16. The transfer in the present case not being a hiba or gift pure and simple or a combination of such gifts, it has to be determined whether it is a hiba-bil-ewaz, a grant or gift for consideration, recognised by the Mahommedan Law, and also whether it amounts to a "sale" within the meaning of the term as defined in Section 54, T P. Act. Syed Ameer Ali has, in his commentary on Mahommedan Law, at p. 158, thus explained ewaz or consideration and the hiba-bil-ewaz or gifts for consideration in the earlier and modern times:
"According to the original conception, which in itself was a development of the earlier rules, 'ewaz' or consideration was of two kinds; one which was subsequent to the contract (of gift), the other which was conditioned in it. (Fatwai Alamgiri, Vol. 4, p. 549). In other words, in the first case the consideration was delivered to the donor after his gift, and the transaction was treated as a case of mutual gift. There was no stipulation regarding the giving of ewaz, but the moment it was received by the donor his right of revocation dropped.
17. At p. 162, the learned author has further observed:
This evidently was the earliest form of a gift for a consideration. The hiba-bil-ewaz of later times is clearly a development of this kind of gift.
In the other kind, the consideration was expressly stipulated in the contract, and when once it was received the transaction acquired the legal character of a sale. The modern hiba-ba-shart-ul-ewaz has unquestionably sprung from the above."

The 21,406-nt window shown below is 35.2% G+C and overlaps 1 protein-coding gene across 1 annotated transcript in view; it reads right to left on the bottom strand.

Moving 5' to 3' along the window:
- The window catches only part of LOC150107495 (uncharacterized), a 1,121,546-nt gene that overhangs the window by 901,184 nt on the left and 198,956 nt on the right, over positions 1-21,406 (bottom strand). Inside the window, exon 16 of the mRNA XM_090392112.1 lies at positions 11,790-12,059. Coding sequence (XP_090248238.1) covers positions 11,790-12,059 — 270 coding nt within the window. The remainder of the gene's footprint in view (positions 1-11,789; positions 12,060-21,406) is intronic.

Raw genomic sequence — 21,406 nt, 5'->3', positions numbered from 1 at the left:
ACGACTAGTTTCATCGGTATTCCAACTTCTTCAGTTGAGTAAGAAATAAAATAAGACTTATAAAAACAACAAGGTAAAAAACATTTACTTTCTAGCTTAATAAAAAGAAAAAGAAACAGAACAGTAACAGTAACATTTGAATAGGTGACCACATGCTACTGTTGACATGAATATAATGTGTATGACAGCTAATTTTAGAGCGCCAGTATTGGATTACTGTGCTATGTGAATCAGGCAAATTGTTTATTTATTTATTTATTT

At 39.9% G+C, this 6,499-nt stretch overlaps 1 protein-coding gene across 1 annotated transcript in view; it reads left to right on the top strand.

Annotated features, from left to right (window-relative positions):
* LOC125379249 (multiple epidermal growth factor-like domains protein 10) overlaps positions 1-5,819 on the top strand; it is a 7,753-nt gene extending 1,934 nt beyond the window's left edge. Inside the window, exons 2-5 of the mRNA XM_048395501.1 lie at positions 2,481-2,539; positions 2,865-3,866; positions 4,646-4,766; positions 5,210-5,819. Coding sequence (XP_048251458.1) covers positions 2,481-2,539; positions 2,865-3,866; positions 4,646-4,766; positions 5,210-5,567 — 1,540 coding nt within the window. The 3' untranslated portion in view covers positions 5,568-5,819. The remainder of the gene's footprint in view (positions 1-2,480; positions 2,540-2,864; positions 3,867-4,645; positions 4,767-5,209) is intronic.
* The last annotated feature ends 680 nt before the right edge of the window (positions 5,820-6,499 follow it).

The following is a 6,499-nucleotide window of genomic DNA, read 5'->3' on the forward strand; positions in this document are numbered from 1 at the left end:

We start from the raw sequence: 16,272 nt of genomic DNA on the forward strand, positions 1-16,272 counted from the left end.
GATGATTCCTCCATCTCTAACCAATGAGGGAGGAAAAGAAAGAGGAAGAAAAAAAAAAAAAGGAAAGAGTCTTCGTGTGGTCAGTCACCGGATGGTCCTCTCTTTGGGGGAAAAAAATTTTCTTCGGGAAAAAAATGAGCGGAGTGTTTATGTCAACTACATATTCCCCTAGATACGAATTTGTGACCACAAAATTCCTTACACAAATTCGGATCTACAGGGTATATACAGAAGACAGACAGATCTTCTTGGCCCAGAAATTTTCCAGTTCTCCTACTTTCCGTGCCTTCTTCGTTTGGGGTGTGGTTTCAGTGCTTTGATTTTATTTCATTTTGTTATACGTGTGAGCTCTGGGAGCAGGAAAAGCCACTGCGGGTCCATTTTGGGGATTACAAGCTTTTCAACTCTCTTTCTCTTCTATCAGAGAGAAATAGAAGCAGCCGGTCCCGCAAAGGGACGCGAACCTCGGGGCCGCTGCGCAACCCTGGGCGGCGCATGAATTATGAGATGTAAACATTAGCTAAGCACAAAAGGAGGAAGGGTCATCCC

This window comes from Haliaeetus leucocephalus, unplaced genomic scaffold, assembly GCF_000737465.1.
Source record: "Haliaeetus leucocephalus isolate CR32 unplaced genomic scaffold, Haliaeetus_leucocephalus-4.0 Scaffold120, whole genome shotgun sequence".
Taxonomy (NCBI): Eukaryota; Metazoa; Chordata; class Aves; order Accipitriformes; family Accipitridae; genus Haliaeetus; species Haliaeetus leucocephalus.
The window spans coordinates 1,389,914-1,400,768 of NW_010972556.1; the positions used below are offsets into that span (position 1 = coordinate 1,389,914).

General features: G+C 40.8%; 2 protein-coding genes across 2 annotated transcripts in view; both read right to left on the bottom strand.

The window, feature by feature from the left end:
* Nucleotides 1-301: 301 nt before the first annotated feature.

"In all these cases the consideration is not a part of the contract. And the rules stated above do not, therefore, apply to what in modem times is called a hiba-bil-ewaz, which is a transaction of quite a different nature, and partakes to a certain extent of the second kind of ewaz mentioned in the Fatwai Alamgiri, viz., where it is stipulated in the contract. In this kind of hiba-bil-ewaz the consideration directly opposed to the object of the gift both being in essence; there is no suggestion of one being subsequent to the contract. The grant and the consideration are parts of one transaction. A hiba-bil-ewaz, therefore, is a sale in all its legal incidents. In sale, mutual seisin is not requisite to render the contract valid and the terms in which a contract of this kind is entered into imply, 'that the articles opposed to each other are present,' and that there is no danger of either party suffering from the other's fraud. 'I have given you this for that' implies that the consideration is present, and that the person will take care to receive it before parting with his property, and the law therefore annexes to it the quality of a sale both with regard to the condition and the effect."
The true nature of a Hiba-bil-iwaz is fully described in Chapter VI, Book VIII of Baillie's Digest of Muhammadan Law, which is only an abbreviated reproduction of Fatwa Alamgiri.
45. From the aforesaid statements of law and Judgments, it is very clear, in Mohammedan Law, there is clear distinction between 'gift' with consideration and 'gift' without consideration.
""Hiba-bil-ewaz" means, literraly, gift for an exchange and it is of two kinds, according as the ewaz or exchange, or not, stipulated for at the time of the gift. In both kinds there are two distinct acts; first, the original gift, and second, the ewaz or exchange. But in the Hiba-bil-ewaz of India, there is only one act, i.e., ewaz, or exchange, being involved in the contract of gift as it is a direct consideration. The transaction which goes by the name of Hiba-bil-ewaz in India is, therefore, in reality not a proper Hiba-bil-ewaz of either kind, but a sale; and has all the incidence of a consequence. Accordingly, possession is not required to complete the transfer of it, though absolutely necessary in gift, and what is of great importance in India, an undivided share in property capable of division may be lawfully transferred by it, thought that cannot be done by either of the forms of the true Hiba-bil-ewaz. Hibas or gift under the Mohammadan Law is transfer of property made immediately and without any exchange by one person to another and accepted by or on behalf of the latter."